Wednesday, July 19, 2006

So right, and yet so wrong

One of the perks about being a teacher is that every now and again a student manages to say something that is innocently intended, yet far fouler and stranger than anyone could ever imagine.

Here is a relatively common and harmless example:

I love eating new restaurants.

By misplacing two simple letters ("at"), the student has managed to make their appetite a whole lot larger.

This is the type of thing I would always correct. Sometimes, things get dirtier...

I've previously posted "Sensei, you go in and you go out, but do you go down?" and "Sorry for coming on your shoe." Both are cruder mistakes than the previous example, yet both can be resolved in keeping with the innocence of their intent.

For my friends and my younger students, I usually point out the mistake and explain exactly why it is (a) wrong and (b) fucking hilarious.

For some students, though, the blow to their sensibilities would be too much. Thus, if I feel that if the remark would be understood innocently by most reasonable English speakers, then I don't bother revealing the foul depths to which my evil brain can dig.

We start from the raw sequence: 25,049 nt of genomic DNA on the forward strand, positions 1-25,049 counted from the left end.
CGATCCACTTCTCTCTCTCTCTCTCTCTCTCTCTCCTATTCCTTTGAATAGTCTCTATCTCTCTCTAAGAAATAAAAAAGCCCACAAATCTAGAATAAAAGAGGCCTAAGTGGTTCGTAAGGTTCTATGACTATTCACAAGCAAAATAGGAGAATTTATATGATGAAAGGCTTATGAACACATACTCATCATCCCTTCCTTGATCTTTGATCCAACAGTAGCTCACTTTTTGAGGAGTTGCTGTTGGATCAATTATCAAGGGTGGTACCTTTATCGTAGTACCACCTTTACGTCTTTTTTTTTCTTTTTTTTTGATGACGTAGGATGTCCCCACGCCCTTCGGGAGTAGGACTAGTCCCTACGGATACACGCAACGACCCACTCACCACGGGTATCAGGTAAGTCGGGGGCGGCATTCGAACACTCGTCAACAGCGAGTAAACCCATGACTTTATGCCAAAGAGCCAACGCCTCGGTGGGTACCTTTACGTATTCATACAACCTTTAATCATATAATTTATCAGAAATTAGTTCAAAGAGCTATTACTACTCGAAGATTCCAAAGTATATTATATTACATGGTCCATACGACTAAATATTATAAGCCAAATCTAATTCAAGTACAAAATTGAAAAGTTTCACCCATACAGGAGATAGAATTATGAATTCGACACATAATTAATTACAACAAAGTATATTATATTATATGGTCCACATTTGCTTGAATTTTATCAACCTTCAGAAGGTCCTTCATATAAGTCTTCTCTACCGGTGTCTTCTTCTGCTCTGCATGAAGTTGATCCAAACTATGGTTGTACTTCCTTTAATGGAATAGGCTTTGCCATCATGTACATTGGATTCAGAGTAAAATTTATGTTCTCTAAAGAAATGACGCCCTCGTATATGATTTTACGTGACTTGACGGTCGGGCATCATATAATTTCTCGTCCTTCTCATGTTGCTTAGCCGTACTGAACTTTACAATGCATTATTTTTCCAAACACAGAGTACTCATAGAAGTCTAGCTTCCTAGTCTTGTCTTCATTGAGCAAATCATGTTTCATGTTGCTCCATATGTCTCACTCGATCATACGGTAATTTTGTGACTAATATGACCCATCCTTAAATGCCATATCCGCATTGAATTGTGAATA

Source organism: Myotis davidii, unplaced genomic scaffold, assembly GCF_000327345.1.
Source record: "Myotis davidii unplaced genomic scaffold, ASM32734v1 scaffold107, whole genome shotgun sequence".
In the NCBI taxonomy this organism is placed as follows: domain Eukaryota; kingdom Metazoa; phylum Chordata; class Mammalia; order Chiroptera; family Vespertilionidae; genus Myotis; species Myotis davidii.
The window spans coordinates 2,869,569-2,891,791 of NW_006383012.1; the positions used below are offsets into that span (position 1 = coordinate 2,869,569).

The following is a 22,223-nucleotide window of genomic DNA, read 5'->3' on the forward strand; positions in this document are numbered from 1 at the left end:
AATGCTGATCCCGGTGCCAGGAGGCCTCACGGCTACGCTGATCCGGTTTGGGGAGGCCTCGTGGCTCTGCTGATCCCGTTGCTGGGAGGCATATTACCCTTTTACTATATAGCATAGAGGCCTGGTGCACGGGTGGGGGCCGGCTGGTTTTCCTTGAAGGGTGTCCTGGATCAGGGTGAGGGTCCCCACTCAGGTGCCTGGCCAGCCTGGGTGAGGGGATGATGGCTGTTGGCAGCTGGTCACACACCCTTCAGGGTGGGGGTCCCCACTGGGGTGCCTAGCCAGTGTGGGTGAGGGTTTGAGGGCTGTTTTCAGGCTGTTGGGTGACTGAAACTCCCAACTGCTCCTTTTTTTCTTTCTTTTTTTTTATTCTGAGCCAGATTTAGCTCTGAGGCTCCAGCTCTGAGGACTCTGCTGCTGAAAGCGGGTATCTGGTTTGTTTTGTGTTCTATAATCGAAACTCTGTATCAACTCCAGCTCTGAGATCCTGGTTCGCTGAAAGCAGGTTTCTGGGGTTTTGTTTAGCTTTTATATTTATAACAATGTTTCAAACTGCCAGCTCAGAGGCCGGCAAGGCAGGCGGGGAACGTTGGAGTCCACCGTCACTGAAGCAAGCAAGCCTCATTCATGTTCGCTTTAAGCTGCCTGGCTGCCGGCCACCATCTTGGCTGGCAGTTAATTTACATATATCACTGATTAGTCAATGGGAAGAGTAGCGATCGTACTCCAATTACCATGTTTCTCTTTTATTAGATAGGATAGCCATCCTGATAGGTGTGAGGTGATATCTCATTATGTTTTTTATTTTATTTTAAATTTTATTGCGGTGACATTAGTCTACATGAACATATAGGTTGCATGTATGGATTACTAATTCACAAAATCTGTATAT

The other day, a teacher in our area received a gloriously amazing example. Baring comedic examples such as this one, I make a point of not sharing names or work news on this blog. Thus, I won't even mention where this person goes to school or who their teacher is - it's better left unsaid - but suffice to say that this person won't ever find this blog.

Anyway, here is the homework, reproduced as it was submitted.

Big Cucumber
My friend gave us big vegetables. Big cucumbers bring my father's memory with me. My father raised cucumbers which was big size.

When he was healthy, he gave us big cucumbers. I thought I didn't like them. But now I miss them.

Where do I even start?

While this is perfectly legitimate, and as I said, 95% of English speakers would totally read this innocently, I ... did not.

Then again, I'm going to hold back. I'm pretty rude, so imagine what I would do with material like this.

Use your imaginations....

A note:

日本人ともだち (j-friends)... don't worry. I know English is difficult. I know that it often doesn't make sense. Don't get frustrated.... During my first Japanese lesson, about how to buy food in the supermarket, I wanted to say "おこめはどこですか?” ("Where is the rice?") but I asked "おかまはどこですか?”"Where are the gay people?" instead.

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